As the Biden administration allocates more than $100 million in U.S. taxpayer aid to the Palestinian government and aid groups, critics are raising concerns that the State Department cannot ensure this aid won't reach the Iranian-backed terror group Hamas.
State Department officials have thus far declined to outline what mechanisms, if any, it has put in place to stop a tranche of aid money from reaching Hamas, which controls the Gaza Strip and is responsible for initiating a deadly conflict with Israel this month. The State Department admitted this week that it could not guarantee the tranche of money will be kept from Hamas.
"As we've seen in life, as we all know in life, there are no guarantees," a senior department official said.
U.S. aid money has reached Hamas and Palestinian terrorists in the past, prompting the Trump administration to stop sending aid in 2018. One of Secretary of State Antony Blinken's first moves after taking office was to resume the aid without preconditions. That appears to be the case again as the administration commits millions more to the Gaza Strip and United Nations Relief and Works Agency (UNRWA), which allows Hamas to use its facilities. Multiple Republican foreign policy leaders and a top former Trump administration official described the moves as reckless. They said the State Department's first priority should be putting stringent barriers in place to ensure no aid money gets to Hamas and its affiliated militant groups.
"The Biden Administration has a fundamental obligation to do whatever it can to prevent American taxpayer dollars from winding up in the bank accounts of terrorists. It is in no way acceptable for the State Department to flippantly offer that this is all a matter of fate well beyond their control," Rep. Darrell Issa (R. Calif.), a member of the House Foreign Affairs Committee, told the Washington Free Beacon.
Issa also called out the administration for declining to provide further explanation about its "no guarantees" remark.
"This reinforces the imperative of Congress' core oversight function, and I hope that the White House provides quick clarification and commits to redoubling all its efforts to ensure that American aid is never handed over to those who would use it to take other people's lives," Issa said.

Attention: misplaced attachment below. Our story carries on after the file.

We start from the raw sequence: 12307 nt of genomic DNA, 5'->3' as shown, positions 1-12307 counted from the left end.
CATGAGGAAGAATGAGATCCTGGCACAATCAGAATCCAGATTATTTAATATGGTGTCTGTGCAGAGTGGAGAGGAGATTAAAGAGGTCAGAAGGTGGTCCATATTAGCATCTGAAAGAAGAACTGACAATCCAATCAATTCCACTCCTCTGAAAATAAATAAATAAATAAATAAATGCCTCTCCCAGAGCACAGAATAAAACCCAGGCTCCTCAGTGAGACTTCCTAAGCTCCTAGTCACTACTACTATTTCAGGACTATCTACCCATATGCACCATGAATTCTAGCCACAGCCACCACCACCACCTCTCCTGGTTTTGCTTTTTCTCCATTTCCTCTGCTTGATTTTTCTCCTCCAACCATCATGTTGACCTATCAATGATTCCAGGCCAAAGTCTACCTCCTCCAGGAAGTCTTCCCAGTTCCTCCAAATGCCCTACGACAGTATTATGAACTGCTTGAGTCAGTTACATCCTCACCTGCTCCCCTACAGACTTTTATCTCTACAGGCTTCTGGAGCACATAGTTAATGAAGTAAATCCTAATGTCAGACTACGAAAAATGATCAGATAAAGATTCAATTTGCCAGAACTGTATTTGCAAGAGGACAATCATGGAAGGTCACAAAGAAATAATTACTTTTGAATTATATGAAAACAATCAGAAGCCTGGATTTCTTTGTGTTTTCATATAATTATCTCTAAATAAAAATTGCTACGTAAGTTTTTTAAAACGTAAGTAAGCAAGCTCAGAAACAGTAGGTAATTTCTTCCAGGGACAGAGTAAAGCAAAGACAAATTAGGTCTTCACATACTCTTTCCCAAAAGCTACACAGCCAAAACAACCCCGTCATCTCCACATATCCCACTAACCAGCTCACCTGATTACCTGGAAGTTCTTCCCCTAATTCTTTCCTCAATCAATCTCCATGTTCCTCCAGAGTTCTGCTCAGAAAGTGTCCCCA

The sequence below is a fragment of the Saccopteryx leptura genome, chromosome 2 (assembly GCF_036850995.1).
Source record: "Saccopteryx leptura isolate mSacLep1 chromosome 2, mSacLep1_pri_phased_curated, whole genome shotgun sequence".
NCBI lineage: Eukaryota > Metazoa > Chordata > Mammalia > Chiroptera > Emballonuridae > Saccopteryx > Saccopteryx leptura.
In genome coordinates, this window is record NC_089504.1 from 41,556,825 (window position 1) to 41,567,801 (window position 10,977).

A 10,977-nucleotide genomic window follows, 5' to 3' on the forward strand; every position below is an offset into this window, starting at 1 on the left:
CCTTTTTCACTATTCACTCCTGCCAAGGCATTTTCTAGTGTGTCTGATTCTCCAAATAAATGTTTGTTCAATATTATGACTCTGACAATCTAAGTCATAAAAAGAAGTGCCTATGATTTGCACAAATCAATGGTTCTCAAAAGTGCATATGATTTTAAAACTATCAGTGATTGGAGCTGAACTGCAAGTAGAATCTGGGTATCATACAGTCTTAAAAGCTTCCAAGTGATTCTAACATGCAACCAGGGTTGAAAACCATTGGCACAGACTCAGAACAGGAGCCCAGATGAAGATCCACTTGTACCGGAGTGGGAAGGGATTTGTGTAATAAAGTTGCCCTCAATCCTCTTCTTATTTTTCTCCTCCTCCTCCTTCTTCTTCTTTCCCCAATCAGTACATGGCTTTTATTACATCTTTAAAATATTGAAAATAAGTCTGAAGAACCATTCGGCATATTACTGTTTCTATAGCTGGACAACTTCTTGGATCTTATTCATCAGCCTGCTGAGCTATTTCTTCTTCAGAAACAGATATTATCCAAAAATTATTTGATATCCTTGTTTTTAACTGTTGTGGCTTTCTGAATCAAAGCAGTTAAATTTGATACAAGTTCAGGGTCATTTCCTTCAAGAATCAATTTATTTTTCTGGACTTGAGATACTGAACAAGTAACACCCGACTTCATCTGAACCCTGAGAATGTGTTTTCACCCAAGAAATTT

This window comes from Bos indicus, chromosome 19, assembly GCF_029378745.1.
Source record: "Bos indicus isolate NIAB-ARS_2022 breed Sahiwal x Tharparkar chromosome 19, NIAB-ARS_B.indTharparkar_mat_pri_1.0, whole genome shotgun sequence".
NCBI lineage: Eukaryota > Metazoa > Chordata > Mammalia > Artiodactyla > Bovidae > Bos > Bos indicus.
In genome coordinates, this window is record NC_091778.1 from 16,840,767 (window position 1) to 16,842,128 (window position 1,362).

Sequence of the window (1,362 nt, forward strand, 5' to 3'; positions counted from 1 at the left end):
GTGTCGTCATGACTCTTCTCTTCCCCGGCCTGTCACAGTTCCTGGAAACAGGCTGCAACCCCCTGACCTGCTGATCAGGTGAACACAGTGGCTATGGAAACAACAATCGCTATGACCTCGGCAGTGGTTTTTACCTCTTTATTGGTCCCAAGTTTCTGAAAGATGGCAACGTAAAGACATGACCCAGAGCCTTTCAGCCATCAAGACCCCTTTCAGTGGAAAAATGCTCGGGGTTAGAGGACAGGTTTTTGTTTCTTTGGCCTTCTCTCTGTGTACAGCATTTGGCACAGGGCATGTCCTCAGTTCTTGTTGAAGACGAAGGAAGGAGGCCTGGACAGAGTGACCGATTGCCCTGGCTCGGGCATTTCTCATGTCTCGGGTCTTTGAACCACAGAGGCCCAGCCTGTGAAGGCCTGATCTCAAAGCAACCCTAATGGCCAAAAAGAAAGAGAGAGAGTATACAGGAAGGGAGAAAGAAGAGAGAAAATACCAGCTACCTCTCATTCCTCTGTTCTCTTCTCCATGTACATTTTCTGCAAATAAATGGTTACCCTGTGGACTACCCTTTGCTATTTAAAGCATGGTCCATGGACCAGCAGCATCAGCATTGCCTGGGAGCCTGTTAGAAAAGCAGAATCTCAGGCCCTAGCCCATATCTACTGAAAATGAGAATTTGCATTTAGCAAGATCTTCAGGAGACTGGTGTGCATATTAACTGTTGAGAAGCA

Jonathan Schanzer, a former terrorism finance analyst at the Treasury Department and the vice president for research at the Foundation for Defense of Democracies, said that most established aid channels are rife with corruption and in need of serious reform. The Biden administration can ensure money does not reach terrorists only if it sets out to wholly reform organizations, such as UNRWA, that work alongside the notoriously corrupt Palestinian authority.
"There needs to be approved aid organizations that are trusted by all sides. This probably means that new organizations should be created, with strong oversight mechanisms to prevent what has happened for more than a decade. The current channels have clearly failed," Schanzer said. "But the real problem is not the aid channels: The real problem here is Hamas's control of Gaza. As long as this Iran-backed terrorist group retains its iron grip, it will be extremely difficult to help the population without inadvertently funding Hamas."
Former U.N. ambassador Nikki Haley, who led efforts to stop American aid dollars from reaching Palestinian terrorists, told the Free Beacon that "America should not be funding problems we’d like to solve." Hamas and UNRWA, she said, "are big problems that make Middle East peace harder. Biden will end up funding both and get less peace."
Rep. Jim Banks (R., Ind.), a member of the House Armed Services Committee, described the Biden administration's admission as "very disturbing" and said officials should immediately and "unequivocally tell us that American aid won't go to terrorists."
"The State Department needs to safeguard taxpayer dollars and make sure we're not funding a war against Israel," Banks said.
Blinken just wrapped up a multi-stop tour through the Middle East to promote a ceasefire between Israel and Hamas and announce $110 million in U.S. aid to the Palestinians. This aid includes $5.5 million in immediate disaster relief funding for the Gaza Strip and another $75 million throughout the year. More than $32 million will be awarded to UNRWA.
Blinken, in remarks earlier this week, said the administration is pursuing a "coordinated international effort to ensure immediate assistance reaches Gaza in a way that benefits the people there and not Hamas." He did not describe how the administration would uphold this pledge.
The White House National Security Council declined to comment.